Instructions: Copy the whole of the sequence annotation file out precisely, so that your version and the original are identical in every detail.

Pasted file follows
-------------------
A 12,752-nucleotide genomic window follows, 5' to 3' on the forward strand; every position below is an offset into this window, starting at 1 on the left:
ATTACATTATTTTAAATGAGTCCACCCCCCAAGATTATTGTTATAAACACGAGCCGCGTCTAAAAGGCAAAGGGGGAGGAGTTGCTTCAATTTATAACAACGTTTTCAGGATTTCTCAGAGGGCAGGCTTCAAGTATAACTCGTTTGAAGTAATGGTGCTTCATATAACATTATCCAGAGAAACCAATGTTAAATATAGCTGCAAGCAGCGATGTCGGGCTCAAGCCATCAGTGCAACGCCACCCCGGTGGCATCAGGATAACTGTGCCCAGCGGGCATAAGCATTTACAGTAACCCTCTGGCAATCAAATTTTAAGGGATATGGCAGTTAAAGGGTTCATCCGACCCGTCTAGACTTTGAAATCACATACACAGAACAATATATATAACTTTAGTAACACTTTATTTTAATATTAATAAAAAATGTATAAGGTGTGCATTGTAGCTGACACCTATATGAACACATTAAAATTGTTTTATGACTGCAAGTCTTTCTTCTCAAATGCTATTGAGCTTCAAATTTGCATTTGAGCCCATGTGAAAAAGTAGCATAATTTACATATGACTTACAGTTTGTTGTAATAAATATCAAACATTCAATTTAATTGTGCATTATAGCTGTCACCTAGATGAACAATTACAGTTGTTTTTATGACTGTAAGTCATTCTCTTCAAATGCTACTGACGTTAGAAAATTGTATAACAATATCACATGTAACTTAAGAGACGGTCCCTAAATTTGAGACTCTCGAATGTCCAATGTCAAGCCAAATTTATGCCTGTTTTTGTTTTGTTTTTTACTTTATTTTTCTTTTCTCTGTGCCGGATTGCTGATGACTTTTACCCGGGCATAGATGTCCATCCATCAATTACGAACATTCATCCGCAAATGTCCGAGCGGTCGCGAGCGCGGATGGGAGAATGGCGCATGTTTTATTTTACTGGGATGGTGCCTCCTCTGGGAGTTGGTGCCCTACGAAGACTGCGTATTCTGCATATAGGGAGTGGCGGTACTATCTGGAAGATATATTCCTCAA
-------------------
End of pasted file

A 12,752-nucleotide genomic window follows, 5' to 3' on the forward strand; every position below is an offset into this window, starting at 1 on the left:
ATTACATTATTTTAAATGAGTCCACCCCCCAAGATTATTGTTATAAACACGAGCCGCGTCTAAAAGGCAAAGGGGGAGGAGTTGCTTCAATTTATAACAACGTTTTCAGGATTTCTCAGAGGGCAGGCTTCAAGTATAACTCGTTTGAAGTAATGGTGCTTCATATAACATTATCCAGAGAAACCAATGTTAAATATAGCTGCAAGCAGCGATGTCGGGCTCAAGCCATCAGTGCAACGCCACCCCGGTGGCATCAGGATAACTGTGCCCAGCGGGCATAAGCATTTACAGTAACCCTCTGGCAATCAAATTTTAAGGGATATGGCAGTTAAAGGGTTCATCCGACCCGTCTAGACTTTGAAATCACATACACAGAACAATATATATAACTTTAGTAACACTTTATTTTAATATTAATAAAAAATGTATAAGGTGTGCATTGTAGCTGACACCTATATGAACACATTAAAATTGTTTTATGACTGCAAGTCTTTCTTCTCAAATGCTATTGAGCTTCAAATTTGCATTTGAGCCCATGTGAAAAAGTAGCATAATTTACATATGACTTACAGTTTGTTGTAATAAATATCAAACATTCAATTTAATTGTGCATTATAGCTGTCACCTAGATGAACAATTACAGTTGTTTTTATGACTGTAAGTCATTCTCTTCAAATGCTACTGACGTTAGAAAATTGTATAACAATATCACATGTAACTTAAGAGACGGTCCCTAAATTTGAGACTCTCGAATGTCCAATGTCAAGCCAAATTTATGCCTGTTTTTGTTTTGTTTTTTACTTTATTTTTCTTTTCTCTGTGCCGGATTGCTGATGACTTTTACCCGGGCATAGATGTCCATCCATCAATTACGAACATTCATCCGCAAATGTCCGAGCGGTCGCGAGCGCGGATGGGAGAATGGCGCATGTTTTATTTTACTGGGATGGTGCCTCCTCTGGGAGTTGGTGCCCTACGAAGACTGCGTATTCTGCATATAGGGAGTGGCGGTACTATCTGGAAGATATATTCCTCAA